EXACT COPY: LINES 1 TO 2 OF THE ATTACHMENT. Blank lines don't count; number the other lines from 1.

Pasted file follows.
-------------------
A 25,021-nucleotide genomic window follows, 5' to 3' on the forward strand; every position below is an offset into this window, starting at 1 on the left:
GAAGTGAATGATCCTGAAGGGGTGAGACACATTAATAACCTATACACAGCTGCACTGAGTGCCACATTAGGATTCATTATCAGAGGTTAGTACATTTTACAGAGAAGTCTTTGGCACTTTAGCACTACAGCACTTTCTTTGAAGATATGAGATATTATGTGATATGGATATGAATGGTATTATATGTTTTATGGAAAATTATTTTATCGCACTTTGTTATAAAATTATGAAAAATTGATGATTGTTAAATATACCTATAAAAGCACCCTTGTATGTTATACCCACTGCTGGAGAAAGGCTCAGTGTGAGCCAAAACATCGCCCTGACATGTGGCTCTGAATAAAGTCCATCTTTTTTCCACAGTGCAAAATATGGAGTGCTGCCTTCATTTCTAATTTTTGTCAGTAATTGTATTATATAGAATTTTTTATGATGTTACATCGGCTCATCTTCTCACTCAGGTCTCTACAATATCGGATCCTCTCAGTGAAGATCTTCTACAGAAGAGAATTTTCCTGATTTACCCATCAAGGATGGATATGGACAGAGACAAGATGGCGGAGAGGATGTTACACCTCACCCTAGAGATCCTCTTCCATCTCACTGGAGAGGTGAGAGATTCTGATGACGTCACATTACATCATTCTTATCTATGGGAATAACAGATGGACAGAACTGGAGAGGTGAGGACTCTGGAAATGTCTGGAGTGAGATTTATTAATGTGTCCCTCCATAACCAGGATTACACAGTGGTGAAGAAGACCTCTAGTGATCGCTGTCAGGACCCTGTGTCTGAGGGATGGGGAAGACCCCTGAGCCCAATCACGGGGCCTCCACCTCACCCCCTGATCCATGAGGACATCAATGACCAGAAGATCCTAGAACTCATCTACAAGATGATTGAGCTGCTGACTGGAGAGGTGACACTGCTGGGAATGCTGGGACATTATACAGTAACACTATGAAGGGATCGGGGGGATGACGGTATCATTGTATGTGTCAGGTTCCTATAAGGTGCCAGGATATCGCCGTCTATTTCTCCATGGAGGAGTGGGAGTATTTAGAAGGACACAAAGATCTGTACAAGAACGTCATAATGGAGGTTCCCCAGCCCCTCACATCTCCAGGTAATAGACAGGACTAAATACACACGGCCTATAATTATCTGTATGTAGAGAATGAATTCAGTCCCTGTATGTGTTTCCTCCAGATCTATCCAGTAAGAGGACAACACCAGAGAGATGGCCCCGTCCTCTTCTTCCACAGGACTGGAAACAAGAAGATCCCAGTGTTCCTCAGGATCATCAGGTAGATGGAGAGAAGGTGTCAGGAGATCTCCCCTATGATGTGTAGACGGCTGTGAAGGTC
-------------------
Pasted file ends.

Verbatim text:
A 25,021-nucleotide genomic window follows, 5' to 3' on the forward strand; every position below is an offset into this window, starting at 1 on the left:
GAAGTGAATGATCCTGAAGGGGTGAGACACATTAATAACCTATACACAGCTGCACTGAGTGCCACATTAGGATTCATTATCAGAGGTTAGTACATTTTACAGAGAAGTCTTTGGCACTTTAGCACTACAGCACTTTCTTTGAAGATATGAGATATTATGTGATATGGATATGAATGGTATTATATGTTTTATGGAAAATTATTTTATCGCACTTTGTTATAAAATTATGAAAAATTGATGATTGTTAAATATACCTATAAAAGCACCCTTGTATGTTATACCCACTGCTGGAGAAAGGCTCAGTGTGAGCCAAAACATCGCCCTGACATGTGGCTCTGAATAAAGTCCATCTTTTTTCCACAGTGCAAAATATGGAGTGCTGCCTTCATTTCTAATTTTTGTCAGTAATTGTATTATATAGAATTTTTTATGATGTTACATCGGCTCATCTTCTCACTCAGGTCTCTACAATATCGGATCCTCTCAGTGAAGATCTTCTACAGAAGAGAATTTTCCTGATTTACCCATCAAGGATGGATATGGACAGAGACAAGATGGCGGAGAGGATGTTACACCTCACCCTAGAGATCCTCTTCCATCTCACTGGAGAGGTGAGAGATTCTGATGACGTCACATTACATCATTCTTATCTATGGGAATAACAGATGGACAGAACTGGAGAGGTGAGGACTCTGGAAATGTCTGGAGTGAGATTTATTAATGTGTCCCTCCATAACCAGGATTACACAGTGGTGAAGAAGACCTCTAGTGATCGCTGTCAGGACCCTGTGTCTGAGGGATGGGGAAGACCCCTGAGCCCAATCACGGGGCCTCCACCTCACCCCCTGATCCATGAGGACATCAATGACCAGAAGATCCTAGAACTCATCTACAAGATGATTGAGCTGCTGACTGGAGAGGTGACACTGCTGGGAATGCTGGGACATTATACAGTAACACTATGAAGGGATCGGGGGGATGACGGTATCATTGTATGTGTCAGGTTCCTATAAGGTGCCAGGATATCGCCGTCTATTTCTCCATGGAGGAGTGGGAGTATTTAGAAGGACACAAAGATCTGTACAAGAACGTCATAATGGAGGTTCCCCAGCCCCTCACATCTCCAGGTAATAGACAGGACTAAATACACACGGCCTATAATTATCTGTATGTAGAGAATGAATTCAGTCCCTGTATGTGTTTCCTCCAGATCTATCCAGTAAGAGGACAACACCAGAGAGATGGCCCCGTCCTCTTCTTCCACAGGACTGGAAACAAGAAGATCCCAGTGTTCCTCAGGATCATCAGGTAGATGGAGAGAAGGTGTCAGGAGATCTCCCCTATGATGTGTAGACGGCTGTGAAGGTC